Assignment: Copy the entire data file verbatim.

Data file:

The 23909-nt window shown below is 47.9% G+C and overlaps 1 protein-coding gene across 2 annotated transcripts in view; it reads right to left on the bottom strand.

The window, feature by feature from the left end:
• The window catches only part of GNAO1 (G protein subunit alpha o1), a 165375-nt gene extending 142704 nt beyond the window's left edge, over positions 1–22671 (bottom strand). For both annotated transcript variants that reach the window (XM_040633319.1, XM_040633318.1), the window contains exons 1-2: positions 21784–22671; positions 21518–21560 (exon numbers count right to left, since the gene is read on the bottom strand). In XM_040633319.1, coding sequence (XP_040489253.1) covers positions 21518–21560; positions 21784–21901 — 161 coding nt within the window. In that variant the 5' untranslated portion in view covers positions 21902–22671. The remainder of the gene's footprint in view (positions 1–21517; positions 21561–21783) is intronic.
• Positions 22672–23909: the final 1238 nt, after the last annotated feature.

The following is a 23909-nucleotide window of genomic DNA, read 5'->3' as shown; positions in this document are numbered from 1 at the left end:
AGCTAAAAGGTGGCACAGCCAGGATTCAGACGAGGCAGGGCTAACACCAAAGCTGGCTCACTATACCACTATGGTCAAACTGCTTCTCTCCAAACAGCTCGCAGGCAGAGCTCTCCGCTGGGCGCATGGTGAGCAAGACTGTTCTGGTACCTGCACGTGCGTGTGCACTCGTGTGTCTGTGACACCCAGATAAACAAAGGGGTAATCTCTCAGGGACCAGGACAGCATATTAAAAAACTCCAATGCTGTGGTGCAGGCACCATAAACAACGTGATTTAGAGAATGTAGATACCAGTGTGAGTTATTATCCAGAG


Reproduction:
The 23909-nt window shown below is 47.9% G+C and overlaps 1 protein-coding gene across 2 annotated transcripts in view; it reads right to left on the bottom strand.

The window, feature by feature from the left end:
• The window catches only part of GNAO1 (G protein subunit alpha o1), a 165375-nt gene extending 142704 nt beyond the window's left edge, over positions 1–22671 (bottom strand). For both annotated transcript variants that reach the window (XM_040633319.1, XM_040633318.1), the window contains exons 1-2: positions 21784–22671; positions 21518–21560 (exon numbers count right to left, since the gene is read on the bottom strand). In XM_040633319.1, coding sequence (XP_040489253.1) covers positions 21518–21560; positions 21784–21901 — 161 coding nt within the window. In that variant the 5' untranslated portion in view covers positions 21902–22671. The remainder of the gene's footprint in view (positions 1–21517; positions 21561–21783) is intronic.
• Positions 22672–23909: the final 1238 nt, after the last annotated feature.

The following is a 23909-nucleotide window of genomic DNA, read 5'->3' as shown; positions in this document are numbered from 1 at the left end:
AGCTAAAAGGTGGCACAGCCAGGATTCAGACGAGGCAGGGCTAACACCAAAGCTGGCTCACTATACCACTATGGTCAAACTGCTTCTCTCCAAACAGCTCGCAGGCAGAGCTCTCCGCTGGGCGCATGGTGAGCAAGACTGTTCTGGTACCTGCACGTGCGTGTGCACTCGTGTGTCTGTGACACCCAGATAAACAAAGGGGTAATCTCTCAGGGACCAGGACAGCATATTAAAAAACTCCAATGCTGTGGTGCAGGCACCATAAACAACGTGATTTAGAGAATGTAGATACCAGTGTGAGTTATTATCCAGAG